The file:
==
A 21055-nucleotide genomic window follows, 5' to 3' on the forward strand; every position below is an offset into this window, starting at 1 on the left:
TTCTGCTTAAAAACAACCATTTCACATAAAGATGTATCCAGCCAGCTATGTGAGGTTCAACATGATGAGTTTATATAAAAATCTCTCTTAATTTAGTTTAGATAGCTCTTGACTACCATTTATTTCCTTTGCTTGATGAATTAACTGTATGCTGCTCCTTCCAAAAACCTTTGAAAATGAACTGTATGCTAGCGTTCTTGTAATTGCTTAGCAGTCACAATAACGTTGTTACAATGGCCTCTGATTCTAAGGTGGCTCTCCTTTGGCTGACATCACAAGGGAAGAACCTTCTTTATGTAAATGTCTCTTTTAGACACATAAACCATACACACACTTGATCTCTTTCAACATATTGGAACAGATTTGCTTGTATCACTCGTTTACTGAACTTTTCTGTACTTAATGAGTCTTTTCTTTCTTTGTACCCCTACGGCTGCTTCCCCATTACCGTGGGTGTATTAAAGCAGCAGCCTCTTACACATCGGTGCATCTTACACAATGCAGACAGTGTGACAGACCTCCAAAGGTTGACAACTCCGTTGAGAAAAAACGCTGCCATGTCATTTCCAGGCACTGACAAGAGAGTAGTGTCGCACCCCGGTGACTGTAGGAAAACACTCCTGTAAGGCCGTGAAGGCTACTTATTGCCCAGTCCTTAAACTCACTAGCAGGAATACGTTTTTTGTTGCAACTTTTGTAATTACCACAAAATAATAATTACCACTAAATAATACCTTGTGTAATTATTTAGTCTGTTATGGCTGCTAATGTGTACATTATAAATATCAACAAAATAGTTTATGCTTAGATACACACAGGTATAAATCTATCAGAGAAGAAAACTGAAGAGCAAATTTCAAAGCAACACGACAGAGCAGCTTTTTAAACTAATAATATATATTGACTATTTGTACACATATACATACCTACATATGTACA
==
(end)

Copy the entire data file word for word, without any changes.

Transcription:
A 21055-nucleotide genomic window follows, 5' to 3' on the forward strand; every position below is an offset into this window, starting at 1 on the left:
TTCTGCTTAAAAACAACCATTTCACATAAAGATGTATCCAGCCAGCTATGTGAGGTTCAACATGATGAGTTTATATAAAAATCTCTCTTAATTTAGTTTAGATAGCTCTTGACTACCATTTATTTCCTTTGCTTGATGAATTAACTGTATGCTGCTCCTTCCAAAAACCTTTGAAAATGAACTGTATGCTAGCGTTCTTGTAATTGCTTAGCAGTCACAATAACGTTGTTACAATGGCCTCTGATTCTAAGGTGGCTCTCCTTTGGCTGACATCACAAGGGAAGAACCTTCTTTATGTAAATGTCTCTTTTAGACACATAAACCATACACACACTTGATCTCTTTCAACATATTGGAACAGATTTGCTTGTATCACTCGTTTACTGAACTTTTCTGTACTTAATGAGTCTTTTCTTTCTTTGTACCCCTACGGCTGCTTCCCCATTACCGTGGGTGTATTAAAGCAGCAGCCTCTTACACATCGGTGCATCTTACACAATGCAGACAGTGTGACAGACCTCCAAAGGTTGACAACTCCGTTGAGAAAAAACGCTGCCATGTCATTTCCAGGCACTGACAAGAGAGTAGTGTCGCACCCCGGTGACTGTAGGAAAACACTCCTGTAAGGCCGTGAAGGCTACTTATTGCCCAGTCCTTAAACTCACTAGCAGGAATACGTTTTTTGTTGCAACTTTTGTAATTACCACAAAATAATAATTACCACTAAATAATACCTTGTGTAATTATTTAGTCTGTTATGGCTGCTAATGTGTACATTATAAATATCAACAAAATAGTTTATGCTTAGATACACACAGGTATAAATCTATCAGAGAAGAAAACTGAAGAGCAAATTTCAAAGCAACACGACAGAGCAGCTTTTTAAACTAATAATATATATTGACTATTTGTACACATATACATACCTACATATGTACA